Just enough internal hardware to get by, with much nicer external hardware than you expect for the price
HTC announced the Desire 300 alongside the Desire 601 for specific markets back in September 2013. While it isn't a device that many of us will ever see or strive to own — we're more drawn to new colors of the HTC One and One Mini — it's an important phone for HTC to have on offer in places where disposable income for a phone isn't at the $650 level.
The internal specs aren't going to blow you away. We're looking at a 1GHz dual-core Snapdragon S4 processor, just 512MB of RAM and 4GB of internal storage (with an SDcard slot). The display, while only 480 x 800, is 4.3-inches and looks great, just as we've come to expect from HTC devices. The internals are enough to push around Android 4.1 with Sense 5 (including BlinkFeed) and a scaled-back set of visual features. It still feels like a full-blown set of HTC software, but you can tell where cuts were made to save performance.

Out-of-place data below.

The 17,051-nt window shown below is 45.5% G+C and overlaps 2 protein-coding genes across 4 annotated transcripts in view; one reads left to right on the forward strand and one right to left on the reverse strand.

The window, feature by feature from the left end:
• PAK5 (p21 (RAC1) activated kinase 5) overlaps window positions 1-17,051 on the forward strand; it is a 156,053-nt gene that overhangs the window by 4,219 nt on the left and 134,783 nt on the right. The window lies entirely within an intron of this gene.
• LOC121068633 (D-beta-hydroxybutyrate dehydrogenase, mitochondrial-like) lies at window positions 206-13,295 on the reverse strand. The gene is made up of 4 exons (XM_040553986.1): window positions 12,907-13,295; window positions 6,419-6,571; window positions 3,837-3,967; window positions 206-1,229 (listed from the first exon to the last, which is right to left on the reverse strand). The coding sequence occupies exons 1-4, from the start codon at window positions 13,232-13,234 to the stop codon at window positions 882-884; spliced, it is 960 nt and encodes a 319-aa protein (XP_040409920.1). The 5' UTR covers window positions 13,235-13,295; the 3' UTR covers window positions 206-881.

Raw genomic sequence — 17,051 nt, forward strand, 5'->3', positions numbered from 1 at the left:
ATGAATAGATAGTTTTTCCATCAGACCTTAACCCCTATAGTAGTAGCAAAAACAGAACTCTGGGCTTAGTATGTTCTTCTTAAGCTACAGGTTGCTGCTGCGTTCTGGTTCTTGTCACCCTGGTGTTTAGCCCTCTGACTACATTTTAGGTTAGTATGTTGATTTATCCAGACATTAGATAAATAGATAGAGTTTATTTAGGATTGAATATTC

Although it may not have widescale availability it can be picked up with little hassle, thanks to Amazon, for $249 (just don't count on getting 3G here) in the U.S. The Desire 300 is targeting even lower price points where it's being sold directly, however — we saw it go on sale in Australia for just $179 AUD (about $159 USD) at the end of last year. At those prices, people stop being so critical on the internal specs and simply pay attention to how it feels and whether or not it offers a minimum level of performance.
The Desire 300 offers that minimum level of performance at the sub-$200 price point, and does so without looking generic or feeling cheap. Those are the hardware attributes HTC is known for, and they are executed amazingly on this phone. Even though the soft touch back cover is removable, the device feels solid and looks great — like it costs twice as much as it does — just like other HTC handsets. You get nice design touches of metal, chamfered edges and the same port and button layout as other high-end handsets.
Again understanding that not many of us will ever strive to pop our main SIM card into a Desire 300, it's certainly worth seeing that this is the level of hardware currently on offer for less than $200 unlocked. Along with examples like the Moto G, these devices aren't just painful stepping stones on the way to higher-end devices — they're real, bona fide smartphone offerings that people can use productively on a daily basis.
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